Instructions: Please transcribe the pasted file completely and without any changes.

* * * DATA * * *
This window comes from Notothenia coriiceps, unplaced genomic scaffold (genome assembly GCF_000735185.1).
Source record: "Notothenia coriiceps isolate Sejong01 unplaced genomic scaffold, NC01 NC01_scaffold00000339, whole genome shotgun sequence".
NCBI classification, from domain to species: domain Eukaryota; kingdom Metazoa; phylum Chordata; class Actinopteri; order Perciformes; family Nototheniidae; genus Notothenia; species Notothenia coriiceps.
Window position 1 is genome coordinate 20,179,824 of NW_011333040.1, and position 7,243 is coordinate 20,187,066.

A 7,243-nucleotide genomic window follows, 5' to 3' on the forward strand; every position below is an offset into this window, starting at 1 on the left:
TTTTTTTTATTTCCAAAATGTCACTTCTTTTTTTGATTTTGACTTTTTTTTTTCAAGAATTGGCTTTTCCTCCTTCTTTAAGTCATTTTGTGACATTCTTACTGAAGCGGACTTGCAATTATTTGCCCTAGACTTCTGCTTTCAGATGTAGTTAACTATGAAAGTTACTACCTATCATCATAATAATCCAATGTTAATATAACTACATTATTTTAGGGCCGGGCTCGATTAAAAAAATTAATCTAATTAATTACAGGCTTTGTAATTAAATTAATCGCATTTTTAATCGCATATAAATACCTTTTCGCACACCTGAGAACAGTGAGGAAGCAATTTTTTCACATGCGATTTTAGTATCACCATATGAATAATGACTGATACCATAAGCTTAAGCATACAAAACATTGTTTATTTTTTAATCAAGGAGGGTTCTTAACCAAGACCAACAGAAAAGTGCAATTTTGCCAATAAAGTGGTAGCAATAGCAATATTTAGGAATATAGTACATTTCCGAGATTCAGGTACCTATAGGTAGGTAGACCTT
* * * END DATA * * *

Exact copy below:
This window comes from Notothenia coriiceps, unplaced genomic scaffold (genome assembly GCF_000735185.1).
Source record: "Notothenia coriiceps isolate Sejong01 unplaced genomic scaffold, NC01 NC01_scaffold00000339, whole genome shotgun sequence".
NCBI classification, from domain to species: domain Eukaryota; kingdom Metazoa; phylum Chordata; class Actinopteri; order Perciformes; family Nototheniidae; genus Notothenia; species Notothenia coriiceps.
Window position 1 is genome coordinate 20,179,824 of NW_011333040.1, and position 7,243 is coordinate 20,187,066.

A 7,243-nucleotide genomic window follows, 5' to 3' on the forward strand; every position below is an offset into this window, starting at 1 on the left:
TTTTTTTTATTTCCAAAATGTCACTTCTTTTTTTGATTTTGACTTTTTTTTTTCAAGAATTGGCTTTTCCTCCTTCTTTAAGTCATTTTGTGACATTCTTACTGAAGCGGACTTGCAATTATTTGCCCTAGACTTCTGCTTTCAGATGTAGTTAACTATGAAAGTTACTACCTATCATCATAATAATCCAATGTTAATATAACTACATTATTTTAGGGCCGGGCTCGATTAAAAAAATTAATCTAATTAATTACAGGCTTTGTAATTAAATTAATCGCATTTTTAATCGCATATAAATACCTTTTCGCACACCTGAGAACAGTGAGGAAGCAATTTTTTCACATGCGATTTTAGTATCACCATATGAATAATGACTGATACCATAAGCTTAAGCATACAAAACATTGTTTATTTTTTAATCAAGGAGGGTTCTTAACCAAGACCAACAGAAAAGTGCAATTTTGCCAATAAAGTGGTAGCAATAGCAATATTTAGGAATATAGTACATTTCCGAGATTCAGGTACCTATAGGTAGGTAGACCTT